How yoga informs my teaching
I started practicing yoga at the age of eighteen. I was curious about the practice and thought it would be a nice addition to my exercise routine. Never did I think it would change my life and even how I approach my teaching practice.
Yoga comes from a sanskrit word, yuj, which means bind or unite. There are many forms of yoga, but in essence yoga refers to a set of poses, meditations, and breathing practices. The sequence of postures are meant to align your body and allow energy to flow with ease through your body. There are many benefits to having a yoga practice, even if you practice for one hour a week. Yoga is known to reduce stress, improve health, decrease the impact of medical conditions, and is a low impact activity that anyone can do.
Like other mindful practices, yoga is also a practice in which you are always learning and growing from. Even though I’ve been practicing for many years, each day is a new day when I practice yoga. There are days that my body and mind are in sync, and I easily flow through the sequence of movements with such ease, balance, and strength. While there are other days when my balance is off, I have monkey mind, or my body simply cannot get into a particular posture that on other days I have no problem moving into.
Even after all these years, my yoga practice continues to teach me new lessons. Lately, I’ve been learning how to do pincha mayurasana or feathered peacock pose. If you don’t know what this pose is check it out here.
My yoga instructor is great and each week has been guiding the class in strengthening our shoulders and broadening our upper back to support us. She leads the class into various positions that prepares us for the final pose, pincha mayurasana. She beautifully demonstrates the variations of the pose and reminds us to respect our bodies and to do the variation of the pose that we feel most comfortable in. She verbally walks us through the pose as we each do the variation that best suits us. I usually don’t pay attention to what other people in the class are doing, but I couldn’t help but hear my classmates feet gently land on the wall as they practiced their pincha mayurasana.
I’ve been struggling with this pose since the day we started to learn about it. As I once
again attempting to get into the prep of this pose, which is basically a downdog with the forearms on the ground, and not even coming close to it, my instructor walked up to me and asked me what I found difficult about the pose. I exclaimed, “EVERYTHING!” I continued to explain that my body was clearly not made to get into this pose. I do not usually say such statements in a yoga class, because it’s such a limiting belief. Through the years I have often been surprised by my body’s ability and strength. So, I learned that with time and practice I will be able to get into a pose. However, pincha mayurasana has just been such a struggle.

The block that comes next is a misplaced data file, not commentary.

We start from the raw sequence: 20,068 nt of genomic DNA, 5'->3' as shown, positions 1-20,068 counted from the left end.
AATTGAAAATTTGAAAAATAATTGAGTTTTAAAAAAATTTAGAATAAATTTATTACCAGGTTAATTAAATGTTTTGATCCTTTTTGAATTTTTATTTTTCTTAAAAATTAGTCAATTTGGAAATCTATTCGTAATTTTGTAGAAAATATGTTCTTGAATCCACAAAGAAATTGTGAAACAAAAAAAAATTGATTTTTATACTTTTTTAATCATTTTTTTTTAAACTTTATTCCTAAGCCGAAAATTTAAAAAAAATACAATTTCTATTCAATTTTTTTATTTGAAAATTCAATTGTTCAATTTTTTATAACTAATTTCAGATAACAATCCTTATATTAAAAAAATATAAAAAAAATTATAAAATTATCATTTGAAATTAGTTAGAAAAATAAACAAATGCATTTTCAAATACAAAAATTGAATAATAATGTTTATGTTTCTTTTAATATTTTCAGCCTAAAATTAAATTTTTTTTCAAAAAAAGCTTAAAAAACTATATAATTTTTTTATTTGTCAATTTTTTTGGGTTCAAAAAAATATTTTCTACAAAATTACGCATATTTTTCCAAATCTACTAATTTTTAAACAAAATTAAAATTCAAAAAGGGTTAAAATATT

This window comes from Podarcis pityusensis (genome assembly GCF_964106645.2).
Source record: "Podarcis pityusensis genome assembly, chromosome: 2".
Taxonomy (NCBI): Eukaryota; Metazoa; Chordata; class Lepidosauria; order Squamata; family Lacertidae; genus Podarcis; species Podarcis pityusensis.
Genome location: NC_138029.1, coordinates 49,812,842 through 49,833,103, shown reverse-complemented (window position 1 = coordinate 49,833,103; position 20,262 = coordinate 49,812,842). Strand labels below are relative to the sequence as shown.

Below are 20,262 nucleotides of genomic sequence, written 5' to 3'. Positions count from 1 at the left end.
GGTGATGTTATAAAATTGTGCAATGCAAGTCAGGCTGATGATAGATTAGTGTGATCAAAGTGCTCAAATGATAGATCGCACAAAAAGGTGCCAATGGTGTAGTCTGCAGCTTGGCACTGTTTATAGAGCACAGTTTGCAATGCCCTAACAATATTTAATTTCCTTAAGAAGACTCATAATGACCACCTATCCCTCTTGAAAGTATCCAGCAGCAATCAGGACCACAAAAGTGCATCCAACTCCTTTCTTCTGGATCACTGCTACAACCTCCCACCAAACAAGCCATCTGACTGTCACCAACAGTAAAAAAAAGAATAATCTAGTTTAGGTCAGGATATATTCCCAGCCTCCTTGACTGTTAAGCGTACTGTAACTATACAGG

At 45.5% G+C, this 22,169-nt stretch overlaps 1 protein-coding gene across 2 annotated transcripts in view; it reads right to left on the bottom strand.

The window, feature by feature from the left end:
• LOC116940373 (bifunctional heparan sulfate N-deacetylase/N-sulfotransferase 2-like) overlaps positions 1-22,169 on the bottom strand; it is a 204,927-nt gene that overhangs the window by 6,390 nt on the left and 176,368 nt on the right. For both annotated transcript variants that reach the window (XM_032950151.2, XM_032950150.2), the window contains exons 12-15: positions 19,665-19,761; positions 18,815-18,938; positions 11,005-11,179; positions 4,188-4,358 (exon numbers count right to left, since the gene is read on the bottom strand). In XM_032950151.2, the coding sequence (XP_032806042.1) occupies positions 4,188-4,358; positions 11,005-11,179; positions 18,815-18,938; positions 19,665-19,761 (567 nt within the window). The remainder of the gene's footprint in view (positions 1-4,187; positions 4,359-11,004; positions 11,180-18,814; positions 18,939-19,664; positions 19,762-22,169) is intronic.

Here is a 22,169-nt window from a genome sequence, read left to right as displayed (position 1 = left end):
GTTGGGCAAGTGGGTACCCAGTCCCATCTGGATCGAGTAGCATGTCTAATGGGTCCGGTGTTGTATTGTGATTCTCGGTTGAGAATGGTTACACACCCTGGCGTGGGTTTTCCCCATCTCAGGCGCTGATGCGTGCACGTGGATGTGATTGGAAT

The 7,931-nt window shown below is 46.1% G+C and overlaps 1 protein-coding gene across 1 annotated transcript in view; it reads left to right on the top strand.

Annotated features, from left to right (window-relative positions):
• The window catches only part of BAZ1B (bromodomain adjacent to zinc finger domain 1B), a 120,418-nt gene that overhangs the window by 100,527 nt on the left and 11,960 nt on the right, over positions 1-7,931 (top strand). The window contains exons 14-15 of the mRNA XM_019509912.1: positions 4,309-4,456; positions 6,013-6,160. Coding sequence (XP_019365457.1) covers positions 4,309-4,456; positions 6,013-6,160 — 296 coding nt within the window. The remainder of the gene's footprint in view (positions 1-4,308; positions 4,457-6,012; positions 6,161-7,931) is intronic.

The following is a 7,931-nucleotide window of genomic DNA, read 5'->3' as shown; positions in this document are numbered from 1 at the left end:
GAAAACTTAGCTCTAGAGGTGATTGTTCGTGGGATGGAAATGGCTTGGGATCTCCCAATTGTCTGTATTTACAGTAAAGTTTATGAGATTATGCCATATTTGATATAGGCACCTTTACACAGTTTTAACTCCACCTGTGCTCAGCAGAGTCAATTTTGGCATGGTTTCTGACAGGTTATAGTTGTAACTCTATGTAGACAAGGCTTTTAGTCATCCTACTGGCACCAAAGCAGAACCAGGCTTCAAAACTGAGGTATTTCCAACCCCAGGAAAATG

For weeks now I can’t shake off the fact that I haven’t been able to even do prep or the beginners version of pincha mayurasana, but what’s been more distressing is my limiting belief about myself. This led me to think about my students and the limiting beliefs they tend to have of themselves. How many times have you heard “I’m not smart.” “I can’t do math.” “I am the worst writer.” It always breaks my heart when my students make statements such as that, because I know that these statement are not true. All of my students have to capacity to learn and to thrive in a learning community. The question becomes how can I support my students in believing that they have the capacity and the strength to learn? How can I create an environment that allows them to have more positive attitudes towards themselves and their learning? From my own yoga practice I’ve learned that being curious about a pose is the beginning of my learning process; that my mistakes are lessons on how to improve for next time; and that self-discovery is an important element to my yoga practice.
How do these lessons in my yoga practice translate to my teaching practice?
Just like my yoga practice, my class environment welcomes curiosity. The number one rule in my class is to be curious. Yes, it’s a rule. In order to be successful lifelong learners and creators students have to be curious about the world around them. For me it’s not about always having the answers, but about asking questions and sometimes looking at a question and turning it around causing us to rethink the problem. Working with teacher candidates I’ve learned that their number one fear is not having the answer to a question a student asks. Why is that a problem? Your students know you’re not a Google search engine. Instead of being paralyzed by that fear, applaud the students for having intriguing questions. Exclaim, “I never thought of it that way! What a great question!!” And turn to the rest of the class and ask them to write down more interesting questions. “Let’s create a bank of interesting questions for us to be curious about the rest of the semester.” Maybe these questions can lead to interesting research projects, extension lessons, or fun warm-up questions of the day. Ask students to investigate their own curiosities instead of depending on the adult in the room to always have an answer. You can even let them in on a secret...we don’t always have the answers (I know it’s shocking). But what we do have are the skills and tools to guide and scaffold students into finding answers to their curiosities and testing their hypothesis and that’s what we need to model and teach our students. So, be curious with your students, experiment, seek out interesting questions to interesting problems and find revolutionary solutions.